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# B6: The Electric Potential Due to One or More Point Charges

The electric potential due to a point charge is given by

$\varphi=\frac{kq}{r}\label{6-1}$

where

$$\varphi$$ is the electric potential due to the point charge,

$$k=8.99\times 10^9 \frac{Nm^2}{C^2}$$ is the Coulomb constant,

$$q$$ is the charge of the particle (the source charge, a.k.a. the point charge) causing the electric field for which the electric potential applies, and,

$$r$$ is the distance that the point of interest is from the point charge.

In the case of a non-uniform electric field (such as the electric field due to a point charge), the electric potential method for calculating the work done on a charged particle is much easier than direct application of the force-along-the-path times the length of the path. Suppose, for instance, a particle of charge $$q′$$ is fixed at the origin and we need to find the work done by the electric field of that particle on a victim of charge $$q$$ as the victim moves along the $$x$$ axis from $$x_1$$ to $$x_2$$. We can’t simply calculate the work as

$F\cdot(x_2-x_1)$

even though the force is in the same direction as the displacement, because the force $$F$$ takes on a different value at every different point on the $$x$$ axis from $$x = x_1$$ to $$x = x_2$$. So, we need to do an integral:

$dW=Fdx$

$dW=qEdx$

$dW=q\frac{kq'}{x^2} dx$

$\int dW=\int_{x_1}^{x_2} q\frac{kq'}{x^2} dx$

$W=kq'q\int_{x_1}^{x_2} x^{-2} dx$

$W=kq'q \frac{x^{-1}}{-1}\Big |_{x_1}^{x_2}$

$W=-kq'q(\frac{1}{x_2}-\frac{1}{x_1})$

$W=-(\frac{kq'q}{x_2}-\frac{kq'q}{x_1})$

Compare this with the following solution to the same problem (a particle of charge $$q′$$ is fixed at the origin and we need to find the work done by the electric field of that particle on a victim of charge $$q$$ as the victim moves along the $$x$$ axis from $$x_1$$ to $$x_2$$):

$W=-\Delta U$

$W=-q \Delta \varphi$

$W=-q(\varphi_2-\varphi_1)$

$W=-(\frac{kq'q}{x_2}-\frac{kq'q}{x_1})$

The electric potential energy of a particle, used in conjunction with the principle of the conservation of mechanical energy, is a powerful problem-solving tool. The following example makes this evident:

Example

A particle of charge 0.180 $$\mu C$$ is fixed in space by unspecified means. A particle of charge -0.0950 $$\mu C$$ and mass 0.130 grams is 0.885 cm away from the first particle and moving directly away from the first particle with a speed of 15.0 m/s. How far away from the first particle does the second particle get?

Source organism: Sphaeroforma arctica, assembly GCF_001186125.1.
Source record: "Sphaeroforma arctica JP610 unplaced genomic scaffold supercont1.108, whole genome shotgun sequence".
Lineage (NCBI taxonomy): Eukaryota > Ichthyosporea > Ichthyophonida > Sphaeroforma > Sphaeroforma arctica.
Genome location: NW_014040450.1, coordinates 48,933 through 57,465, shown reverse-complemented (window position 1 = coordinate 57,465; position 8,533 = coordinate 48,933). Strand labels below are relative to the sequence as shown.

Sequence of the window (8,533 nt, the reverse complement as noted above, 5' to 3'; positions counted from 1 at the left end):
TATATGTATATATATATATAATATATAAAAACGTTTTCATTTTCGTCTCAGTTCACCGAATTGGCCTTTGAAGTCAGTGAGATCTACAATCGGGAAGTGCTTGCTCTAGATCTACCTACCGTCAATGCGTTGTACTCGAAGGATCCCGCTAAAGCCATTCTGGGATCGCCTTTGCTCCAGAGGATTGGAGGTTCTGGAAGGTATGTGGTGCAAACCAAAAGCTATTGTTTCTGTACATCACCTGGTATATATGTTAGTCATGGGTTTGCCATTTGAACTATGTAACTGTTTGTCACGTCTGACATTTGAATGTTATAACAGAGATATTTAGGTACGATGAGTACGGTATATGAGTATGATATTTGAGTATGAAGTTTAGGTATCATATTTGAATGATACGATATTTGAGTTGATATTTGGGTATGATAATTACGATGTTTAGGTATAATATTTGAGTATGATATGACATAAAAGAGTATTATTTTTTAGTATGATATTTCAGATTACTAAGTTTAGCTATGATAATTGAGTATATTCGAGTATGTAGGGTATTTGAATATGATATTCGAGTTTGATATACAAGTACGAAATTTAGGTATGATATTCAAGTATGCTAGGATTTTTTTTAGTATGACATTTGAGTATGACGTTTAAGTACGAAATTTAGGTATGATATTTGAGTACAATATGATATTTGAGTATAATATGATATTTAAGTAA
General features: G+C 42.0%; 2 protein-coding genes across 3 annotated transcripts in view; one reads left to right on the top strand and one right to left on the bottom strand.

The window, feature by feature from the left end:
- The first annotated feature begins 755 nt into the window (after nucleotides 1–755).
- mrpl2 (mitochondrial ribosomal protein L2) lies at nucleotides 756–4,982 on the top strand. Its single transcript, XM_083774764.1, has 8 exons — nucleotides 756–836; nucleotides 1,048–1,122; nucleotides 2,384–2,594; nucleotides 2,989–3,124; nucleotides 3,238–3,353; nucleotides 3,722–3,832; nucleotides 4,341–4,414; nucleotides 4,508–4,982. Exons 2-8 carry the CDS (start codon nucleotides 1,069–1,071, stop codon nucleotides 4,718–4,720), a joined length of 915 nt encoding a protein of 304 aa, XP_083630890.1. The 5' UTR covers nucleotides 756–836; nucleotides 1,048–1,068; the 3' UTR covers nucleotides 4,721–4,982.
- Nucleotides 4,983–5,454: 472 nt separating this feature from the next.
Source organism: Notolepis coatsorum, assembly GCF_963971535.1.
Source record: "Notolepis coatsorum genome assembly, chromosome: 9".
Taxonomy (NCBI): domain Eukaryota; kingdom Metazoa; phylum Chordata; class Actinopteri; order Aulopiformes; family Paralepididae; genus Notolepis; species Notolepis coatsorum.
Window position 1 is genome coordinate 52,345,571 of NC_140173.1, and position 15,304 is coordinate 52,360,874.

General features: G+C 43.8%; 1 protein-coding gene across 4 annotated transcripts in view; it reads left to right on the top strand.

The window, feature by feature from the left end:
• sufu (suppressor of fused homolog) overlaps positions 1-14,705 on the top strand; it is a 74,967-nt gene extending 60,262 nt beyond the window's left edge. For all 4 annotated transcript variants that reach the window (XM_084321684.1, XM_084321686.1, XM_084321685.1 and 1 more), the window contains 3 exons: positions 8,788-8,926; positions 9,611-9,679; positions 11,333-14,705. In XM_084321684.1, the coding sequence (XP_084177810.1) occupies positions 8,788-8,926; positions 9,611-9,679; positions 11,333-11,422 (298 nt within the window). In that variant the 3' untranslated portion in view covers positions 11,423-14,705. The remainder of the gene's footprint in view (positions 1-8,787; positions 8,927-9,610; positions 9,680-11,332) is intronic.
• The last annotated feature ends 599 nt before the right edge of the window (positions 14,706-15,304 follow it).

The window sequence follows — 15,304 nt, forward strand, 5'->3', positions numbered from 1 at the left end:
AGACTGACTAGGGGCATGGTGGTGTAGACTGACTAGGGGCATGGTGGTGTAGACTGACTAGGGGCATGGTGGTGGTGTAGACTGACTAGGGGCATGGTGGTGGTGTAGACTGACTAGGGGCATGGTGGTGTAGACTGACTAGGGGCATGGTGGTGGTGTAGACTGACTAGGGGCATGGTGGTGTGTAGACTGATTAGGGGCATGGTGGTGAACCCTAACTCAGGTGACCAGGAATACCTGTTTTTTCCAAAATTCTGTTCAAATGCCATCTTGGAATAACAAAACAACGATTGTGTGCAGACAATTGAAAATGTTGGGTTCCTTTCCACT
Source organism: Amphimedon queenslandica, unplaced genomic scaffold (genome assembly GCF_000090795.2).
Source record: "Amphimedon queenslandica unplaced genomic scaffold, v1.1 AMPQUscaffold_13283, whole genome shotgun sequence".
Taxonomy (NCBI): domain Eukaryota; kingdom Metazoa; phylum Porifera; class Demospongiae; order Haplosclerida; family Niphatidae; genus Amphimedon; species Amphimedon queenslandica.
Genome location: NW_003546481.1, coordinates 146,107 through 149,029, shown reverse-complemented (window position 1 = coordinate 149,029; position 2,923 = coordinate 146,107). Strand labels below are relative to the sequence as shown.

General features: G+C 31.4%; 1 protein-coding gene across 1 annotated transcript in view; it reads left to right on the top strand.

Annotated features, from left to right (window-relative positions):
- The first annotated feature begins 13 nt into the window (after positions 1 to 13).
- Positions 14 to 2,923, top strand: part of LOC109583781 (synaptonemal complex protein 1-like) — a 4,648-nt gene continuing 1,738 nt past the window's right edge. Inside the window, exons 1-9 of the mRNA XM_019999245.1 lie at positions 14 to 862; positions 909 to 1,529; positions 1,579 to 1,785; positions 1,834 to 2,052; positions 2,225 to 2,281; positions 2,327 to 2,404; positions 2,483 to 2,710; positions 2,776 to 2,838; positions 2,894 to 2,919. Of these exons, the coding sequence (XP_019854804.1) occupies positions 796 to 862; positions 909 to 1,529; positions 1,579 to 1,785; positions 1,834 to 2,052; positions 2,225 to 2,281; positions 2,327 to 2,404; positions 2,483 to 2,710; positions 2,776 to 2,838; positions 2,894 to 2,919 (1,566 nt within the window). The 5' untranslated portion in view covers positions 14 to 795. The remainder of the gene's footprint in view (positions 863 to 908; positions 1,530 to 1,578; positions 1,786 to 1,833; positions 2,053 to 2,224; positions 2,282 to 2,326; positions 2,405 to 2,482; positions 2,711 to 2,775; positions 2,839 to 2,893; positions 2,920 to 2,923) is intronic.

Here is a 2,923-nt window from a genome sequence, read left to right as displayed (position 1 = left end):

This is a conservation of energy problem. As required for all conservation of energy problems, we start with a before and after diagram:

$$\mbox{Energy Before = Energy After}$$

$K+U=K'+U'$

$K+q\varphi=0+q \varphi'$

$\frac{1}{2}mv^2+q\frac{kq_s}{r}=q\frac{kq_s}{r'}$

$\frac{1}{r'}=\frac{1}{r}+\frac{mv^2}{2kq_sq}$

$r'=\frac{1}{\frac{1}{r}+\frac{mv^2}{2kq_sq}}$

$r'=\frac{1}{ \frac{1}{8.85\times 10^{-3} m} + \frac{1.30\times 10^{-4}kg(15.0 m/s)^2}{2(8.99\times 10^9 \frac{N\cdot m^2}{C^2})1.80\times 10^{-7}C(-9.50\times 10^{-8}C) } }$

$r'=0.05599m$

$r'=0.0560m$

$r'=5.6cm$

### Superposition in the Case of the Electric Potential

When there is more than one charged particle contributing to the electric potential at a point in space, the electric potential at that point is the sum of the contributions due to the individual charged particles. The electric potential at a point in space, due to a set of several charged particles, is easier to calculate than the electric field due to the same set of charged particles is. This is true because the sum of electric potential contributions is an ordinary arithmetic sum, whereas, the sum of electric field contributions is a vector sum.

Example

Find a formula that gives the electric potential at any point $$(x, y)$$ on the x-y plane, due to a pair of particles: one of charge $$–q$$ at $$(-\frac{d}{2},0)$$ and the other of charge $$+q$$ at $$(\frac{d}{2},0)$$.

###### Solution:

We establish a point $$P$$ at an arbitrary position $$(x, y)$$ on the x-y plain and determine the distance that point $$P$$ is from each of the charged particles. In the following diagram, I use the symbol $$r_{+}$$ to represent the distance that point $$P$$ is from the positively-charged particle, and $$r_{-}$$ to represent the distance that point P is from the negatively-charged particle.

Analysis of the shaded triangle in the diagram at right gives us $$r_{+}$$ .

$r_{+}=\sqrt{(x-\frac{d}{2})^2+y^2}$

Analysis of the shaded triangle in the diagram at right gives us $$r_{-}$$ .

$r_{-}=\sqrt{(x+\frac{d}{2})^2+y^2}$

With the distances that point $$P$$ is from each of the charged particles in hand, we are ready to determine the potential:

$r_{+}=\sqrt{(x-\frac{d}{2})^2+y^2}$

$r_{-}=\sqrt{(x+\frac{d}{2})^2+y^2}$

$\varphi(x,y)=\varphi_{+}+\varphi_{-}$

$\varphi(x,y)=\frac{kq}{r_{+}}+\frac{k(-q)}{r_{-}}$

$\varphi(x,y)=\frac{kq}{r_{+}}-\frac{kq}{r_{-}}$

$\varphi(x,y)=\frac{kq}{\sqrt{(x-\frac{d}{2})^2+y^2}}-\frac{kq}{\sqrt{(x+\frac{d}{2})^2+y^2}}$